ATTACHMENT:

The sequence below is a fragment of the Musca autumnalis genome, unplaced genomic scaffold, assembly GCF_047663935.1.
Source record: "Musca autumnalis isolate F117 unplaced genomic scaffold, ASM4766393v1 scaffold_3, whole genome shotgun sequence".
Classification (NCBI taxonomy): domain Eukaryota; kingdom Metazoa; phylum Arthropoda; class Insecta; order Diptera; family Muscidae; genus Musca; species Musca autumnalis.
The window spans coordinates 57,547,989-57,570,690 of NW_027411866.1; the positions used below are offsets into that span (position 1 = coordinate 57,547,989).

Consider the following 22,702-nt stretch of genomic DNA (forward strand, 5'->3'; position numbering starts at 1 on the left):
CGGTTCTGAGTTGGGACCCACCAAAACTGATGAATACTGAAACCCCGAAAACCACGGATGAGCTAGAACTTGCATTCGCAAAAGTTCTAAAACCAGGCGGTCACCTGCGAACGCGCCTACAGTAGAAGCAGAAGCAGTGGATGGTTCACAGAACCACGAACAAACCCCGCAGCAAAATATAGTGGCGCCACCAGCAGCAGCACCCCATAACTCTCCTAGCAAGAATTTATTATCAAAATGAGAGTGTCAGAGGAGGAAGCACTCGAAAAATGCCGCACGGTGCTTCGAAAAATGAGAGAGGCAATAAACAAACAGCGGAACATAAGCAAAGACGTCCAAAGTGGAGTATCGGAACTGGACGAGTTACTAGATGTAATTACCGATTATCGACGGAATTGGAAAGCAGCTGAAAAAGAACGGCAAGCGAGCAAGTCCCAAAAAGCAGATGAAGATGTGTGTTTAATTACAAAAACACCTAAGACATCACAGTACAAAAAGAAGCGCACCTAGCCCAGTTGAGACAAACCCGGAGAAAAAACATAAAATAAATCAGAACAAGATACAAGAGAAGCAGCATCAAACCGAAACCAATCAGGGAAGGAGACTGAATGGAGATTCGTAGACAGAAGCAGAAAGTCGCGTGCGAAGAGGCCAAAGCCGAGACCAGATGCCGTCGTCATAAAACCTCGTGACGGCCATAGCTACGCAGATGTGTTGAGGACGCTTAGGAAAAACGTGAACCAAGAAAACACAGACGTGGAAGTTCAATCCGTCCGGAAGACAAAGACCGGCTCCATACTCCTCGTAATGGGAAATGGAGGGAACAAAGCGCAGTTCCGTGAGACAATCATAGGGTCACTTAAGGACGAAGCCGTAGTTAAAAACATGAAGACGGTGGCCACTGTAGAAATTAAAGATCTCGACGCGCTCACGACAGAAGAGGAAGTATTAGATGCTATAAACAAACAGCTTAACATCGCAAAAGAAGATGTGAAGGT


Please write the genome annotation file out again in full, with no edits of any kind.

The sequence below is a fragment of the Musca autumnalis genome, unplaced genomic scaffold, assembly GCF_047663935.1.
Source record: "Musca autumnalis isolate F117 unplaced genomic scaffold, ASM4766393v1 scaffold_3, whole genome shotgun sequence".
Classification (NCBI taxonomy): domain Eukaryota; kingdom Metazoa; phylum Arthropoda; class Insecta; order Diptera; family Muscidae; genus Musca; species Musca autumnalis.
The window spans coordinates 57,547,989-57,570,690 of NW_027411866.1; the positions used below are offsets into that span (position 1 = coordinate 57,547,989).

Consider the following 22,702-nt stretch of genomic DNA (forward strand, 5'->3'; position numbering starts at 1 on the left):
CGGTTCTGAGTTGGGACCCACCAAAACTGATGAATACTGAAACCCCGAAAACCACGGATGAGCTAGAACTTGCATTCGCAAAAGTTCTAAAACCAGGCGGTCACCTGCGAACGCGCCTACAGTAGAAGCAGAAGCAGTGGATGGTTCACAGAACCACGAACAAACCCCGCAGCAAAATATAGTGGCGCCACCAGCAGCAGCACCCCATAACTCTCCTAGCAAGAATTTATTATCAAAATGAGAGTGTCAGAGGAGGAAGCACTCGAAAAATGCCGCACGGTGCTTCGAAAAATGAGAGAGGCAATAAACAAACAGCGGAACATAAGCAAAGACGTCCAAAGTGGAGTATCGGAACTGGACGAGTTACTAGATGTAATTACCGATTATCGACGGAATTGGAAAGCAGCTGAAAAAGAACGGCAAGCGAGCAAGTCCCAAAAAGCAGATGAAGATGTGTGTTTAATTACAAAAACACCTAAGACATCACAGTACAAAAAGAAGCGCACCTAGCCCAGTTGAGACAAACCCGGAGAAAAAACATAAAATAAATCAGAACAAGATACAAGAGAAGCAGCATCAAACCGAAACCAATCAGGGAAGGAGACTGAATGGAGATTCGTAGACAGAAGCAGAAAGTCGCGTGCGAAGAGGCCAAAGCCGAGACCAGATGCCGTCGTCATAAAACCTCGTGACGGCCATAGCTACGCAGATGTGTTGAGGACGCTTAGGAAAAACGTGAACCAAGAAAACACAGACGTGGAAGTTCAATCCGTCCGGAAGACAAAGACCGGCTCCATACTCCTCGTAATGGGAAATGGAGGGAACAAAGCGCAGTTCCGTGAGACAATCATAGGGTCACTTAAGGACGAAGCCGTAGTTAAAAACATGAAGACGGTGGCCACTGTAGAAATTAAAGATCTCGACGCGCTCACGACAGAAGAGGAAGTATTAGATGCTATAAACAAACAGCTTAACATCGCAAAAGAAGATGTGAAGGT